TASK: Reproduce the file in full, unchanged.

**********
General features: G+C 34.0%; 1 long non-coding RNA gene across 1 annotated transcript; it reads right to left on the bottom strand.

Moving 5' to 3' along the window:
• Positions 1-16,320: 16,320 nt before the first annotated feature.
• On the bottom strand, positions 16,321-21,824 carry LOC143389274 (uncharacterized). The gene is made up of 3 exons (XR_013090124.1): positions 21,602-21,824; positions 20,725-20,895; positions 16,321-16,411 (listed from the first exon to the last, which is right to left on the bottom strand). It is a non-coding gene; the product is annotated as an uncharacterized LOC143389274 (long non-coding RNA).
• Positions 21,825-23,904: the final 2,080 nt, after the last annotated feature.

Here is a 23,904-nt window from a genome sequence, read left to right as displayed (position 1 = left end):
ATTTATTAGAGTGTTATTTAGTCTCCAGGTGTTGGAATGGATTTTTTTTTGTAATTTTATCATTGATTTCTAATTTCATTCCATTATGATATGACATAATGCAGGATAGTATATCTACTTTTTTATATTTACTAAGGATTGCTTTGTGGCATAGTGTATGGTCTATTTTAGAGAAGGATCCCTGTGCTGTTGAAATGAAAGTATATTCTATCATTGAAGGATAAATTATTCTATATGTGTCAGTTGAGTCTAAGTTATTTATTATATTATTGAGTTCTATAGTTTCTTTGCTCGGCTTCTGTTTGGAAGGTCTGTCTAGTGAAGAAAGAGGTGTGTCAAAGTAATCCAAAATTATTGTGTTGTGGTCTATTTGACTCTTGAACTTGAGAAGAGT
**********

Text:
General features: G+C 34.0%; 1 long non-coding RNA gene across 1 annotated transcript; it reads right to left on the bottom strand.

Moving 5' to 3' along the window:
• Positions 1-16,320: 16,320 nt before the first annotated feature.
• On the bottom strand, positions 16,321-21,824 carry LOC143389274 (uncharacterized). The gene is made up of 3 exons (XR_013090124.1): positions 21,602-21,824; positions 20,725-20,895; positions 16,321-16,411 (listed from the first exon to the last, which is right to left on the bottom strand). It is a non-coding gene; the product is annotated as an uncharacterized LOC143389274 (long non-coding RNA).
• Positions 21,825-23,904: the final 2,080 nt, after the last annotated feature.

Here is a 23,904-nt window from a genome sequence, read left to right as displayed (position 1 = left end):
ATTTATTAGAGTGTTATTTAGTCTCCAGGTGTTGGAATGGATTTTTTTTTGTAATTTTATCATTGATTTCTAATTTCATTCCATTATGATATGACATAATGCAGGATAGTATATCTACTTTTTTATATTTACTAAGGATTGCTTTGTGGCATAGTGTATGGTCTATTTTAGAGAAGGATCCCTGTGCTGTTGAAATGAAAGTATATTCTATCATTGAAGGATAAATTATTCTATATGTGTCAGTTGAGTCTAAGTTATTTATTATATTATTGAGTTCTATAGTTTCTTTGCTCGGCTTCTGTTTGGAAGGTCTGTCTAGTGAAGAAAGAGGTGTGTCAAAGTAATCCAAAATTATTGTGTTGTGGTCTATTTGACTCTTGAACTTGAGAAGAGT